• Idea three.  Butchering meat during the fall hunting season.  I know quite a few people who love to hunt in the fall.  I know fewer people who relish the thought of butchering their own meat (which is why butcher shops near prime hunting areas are usually overwhelmed in the fall).  Learning this skill--whether through formal instruction in a class, less formal instruction gleaned through the internet and lots of practice, or even less formal instruction by watching over your brother-in-law's shoulder while he cuts up his latest harvest--can prove invaluable.  By learning this skill and after continued learning, you will then have many opportunities such as being able to buy a side of beef at a super low price and butchering it yourself, teaching community ed classes on the topic to people eager to learn this skill, or even writing a how-to book on the topic and becoming an "expert".
  • Idea four.  Website design.  There is a mountain of information available online to teach you this skill for free.  While you won't be an "instant expert", after pouring through this information, and with a lot of practice, you will become good enough to offer your skills in your community and make a bit of money on the side.  You might want to start here.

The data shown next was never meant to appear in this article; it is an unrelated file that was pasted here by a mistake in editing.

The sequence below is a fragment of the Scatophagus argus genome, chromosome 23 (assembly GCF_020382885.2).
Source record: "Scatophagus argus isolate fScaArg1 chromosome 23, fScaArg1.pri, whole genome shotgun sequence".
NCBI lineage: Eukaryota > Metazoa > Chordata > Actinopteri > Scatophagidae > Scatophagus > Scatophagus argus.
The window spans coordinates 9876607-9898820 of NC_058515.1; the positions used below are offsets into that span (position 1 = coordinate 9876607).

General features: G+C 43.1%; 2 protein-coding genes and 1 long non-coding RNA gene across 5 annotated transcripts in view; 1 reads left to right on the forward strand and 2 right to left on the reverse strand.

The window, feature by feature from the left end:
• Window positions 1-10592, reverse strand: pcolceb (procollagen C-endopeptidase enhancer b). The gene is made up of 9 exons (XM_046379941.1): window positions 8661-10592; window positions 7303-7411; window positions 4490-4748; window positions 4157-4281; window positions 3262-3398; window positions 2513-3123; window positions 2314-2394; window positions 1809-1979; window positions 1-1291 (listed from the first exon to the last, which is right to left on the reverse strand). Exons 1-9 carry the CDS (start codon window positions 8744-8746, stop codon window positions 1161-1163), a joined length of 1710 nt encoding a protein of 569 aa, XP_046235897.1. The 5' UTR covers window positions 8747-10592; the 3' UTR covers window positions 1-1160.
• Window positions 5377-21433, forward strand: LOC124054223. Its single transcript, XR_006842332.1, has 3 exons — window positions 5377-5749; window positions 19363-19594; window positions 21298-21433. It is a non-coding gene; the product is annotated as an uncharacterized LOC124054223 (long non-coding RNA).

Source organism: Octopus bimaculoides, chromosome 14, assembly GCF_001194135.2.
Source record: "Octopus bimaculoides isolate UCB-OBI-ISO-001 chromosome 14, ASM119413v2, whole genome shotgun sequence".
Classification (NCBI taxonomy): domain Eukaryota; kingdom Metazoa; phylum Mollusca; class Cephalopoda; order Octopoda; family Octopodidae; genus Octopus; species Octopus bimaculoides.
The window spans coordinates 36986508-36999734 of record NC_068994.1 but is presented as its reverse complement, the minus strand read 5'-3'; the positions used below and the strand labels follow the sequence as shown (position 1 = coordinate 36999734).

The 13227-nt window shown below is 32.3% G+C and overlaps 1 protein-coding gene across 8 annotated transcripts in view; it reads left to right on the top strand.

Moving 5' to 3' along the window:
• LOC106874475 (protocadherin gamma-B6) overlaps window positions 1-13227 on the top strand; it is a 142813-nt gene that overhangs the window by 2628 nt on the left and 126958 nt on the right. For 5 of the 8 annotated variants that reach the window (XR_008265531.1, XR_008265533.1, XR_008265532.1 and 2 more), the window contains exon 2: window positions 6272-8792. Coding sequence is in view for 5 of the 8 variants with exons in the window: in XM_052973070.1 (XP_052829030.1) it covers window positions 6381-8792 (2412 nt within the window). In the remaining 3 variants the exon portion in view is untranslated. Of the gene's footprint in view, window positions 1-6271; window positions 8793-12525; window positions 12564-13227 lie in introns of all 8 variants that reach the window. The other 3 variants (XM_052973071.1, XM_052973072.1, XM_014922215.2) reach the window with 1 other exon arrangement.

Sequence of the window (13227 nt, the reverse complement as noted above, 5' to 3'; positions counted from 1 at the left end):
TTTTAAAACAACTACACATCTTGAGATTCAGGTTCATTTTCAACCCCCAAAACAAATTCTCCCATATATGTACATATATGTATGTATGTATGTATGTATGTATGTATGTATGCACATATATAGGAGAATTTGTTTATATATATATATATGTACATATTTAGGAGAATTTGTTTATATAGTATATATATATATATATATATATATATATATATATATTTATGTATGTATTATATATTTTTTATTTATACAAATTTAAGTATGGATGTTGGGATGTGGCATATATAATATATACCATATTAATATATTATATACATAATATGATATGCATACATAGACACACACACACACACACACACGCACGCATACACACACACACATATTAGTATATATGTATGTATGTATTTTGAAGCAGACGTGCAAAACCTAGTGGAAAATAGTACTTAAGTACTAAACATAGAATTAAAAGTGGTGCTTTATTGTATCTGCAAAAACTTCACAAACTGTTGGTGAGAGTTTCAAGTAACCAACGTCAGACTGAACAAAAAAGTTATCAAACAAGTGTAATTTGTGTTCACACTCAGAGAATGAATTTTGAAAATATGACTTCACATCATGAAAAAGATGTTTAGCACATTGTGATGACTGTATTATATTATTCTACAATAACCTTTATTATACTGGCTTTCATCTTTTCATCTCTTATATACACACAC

• Idea five.  Blow your hobby up into a multiple-stream-of-income business (and if you don't have a hobby, then get one).  Many people have become "experts" simply because they had a hobby that they enjoyed, the learned as much as they could about their hobby, then they "went pro."  Which isn't as hard as it sounds because often becoming a professional simply entails finding a way to make money off your hobby.  Such as writing about it, teaching others about it, selling the results of your hobby (tied flies, bird houses, etc), etc.  I was introduced to a friend of a friend last summer who happens to be a professional fisherman.  He goes fishing, catches some fish, makes $50,000 (plus a boat in one tournament!) and now he is the advertising face of fishing lures and other fishing related equipment.  Another guy I know liked hunting, knew all of the best spots to go in the mountains near his home, and with a bit of business and marketing skills, ended up with several clients who came from as far away as Asia to go hunting with him each year.